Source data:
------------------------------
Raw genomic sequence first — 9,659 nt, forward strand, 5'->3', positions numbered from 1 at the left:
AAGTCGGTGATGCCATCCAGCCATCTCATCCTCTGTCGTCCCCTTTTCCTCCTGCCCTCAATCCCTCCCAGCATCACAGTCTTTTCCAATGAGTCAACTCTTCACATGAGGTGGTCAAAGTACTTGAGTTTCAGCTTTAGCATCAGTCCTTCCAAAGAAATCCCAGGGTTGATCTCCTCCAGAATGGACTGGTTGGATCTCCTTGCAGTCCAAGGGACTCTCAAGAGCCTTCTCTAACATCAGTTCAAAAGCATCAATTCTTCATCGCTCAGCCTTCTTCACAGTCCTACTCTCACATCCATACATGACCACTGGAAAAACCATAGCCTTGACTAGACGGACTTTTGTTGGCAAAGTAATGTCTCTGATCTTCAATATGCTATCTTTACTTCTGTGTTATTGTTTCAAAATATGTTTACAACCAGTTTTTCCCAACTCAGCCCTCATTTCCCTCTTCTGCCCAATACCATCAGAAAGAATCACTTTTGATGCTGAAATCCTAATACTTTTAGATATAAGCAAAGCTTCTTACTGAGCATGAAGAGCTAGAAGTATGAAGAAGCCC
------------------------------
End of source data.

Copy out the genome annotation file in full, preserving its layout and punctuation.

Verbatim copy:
Raw genomic sequence first — 9,659 nt, forward strand, 5'->3', positions numbered from 1 at the left:
AAGTCGGTGATGCCATCCAGCCATCTCATCCTCTGTCGTCCCCTTTTCCTCCTGCCCTCAATCCCTCCCAGCATCACAGTCTTTTCCAATGAGTCAACTCTTCACATGAGGTGGTCAAAGTACTTGAGTTTCAGCTTTAGCATCAGTCCTTCCAAAGAAATCCCAGGGTTGATCTCCTCCAGAATGGACTGGTTGGATCTCCTTGCAGTCCAAGGGACTCTCAAGAGCCTTCTCTAACATCAGTTCAAAAGCATCAATTCTTCATCGCTCAGCCTTCTTCACAGTCCTACTCTCACATCCATACATGACCACTGGAAAAACCATAGCCTTGACTAGACGGACTTTTGTTGGCAAAGTAATGTCTCTGATCTTCAATATGCTATCTTTACTTCTGTGTTATTGTTTCAAAATATGTTTACAACCAGTTTTTCCCAACTCAGCCCTCATTTCCCTCTTCTGCCCAATACCATCAGAAAGAATCACTTTTGATGCTGAAATCCTAATACTTTTAGATATAAGCAAAGCTTCTTACTGAGCATGAAGAGCTAGAAGTATGAAGAAGCCC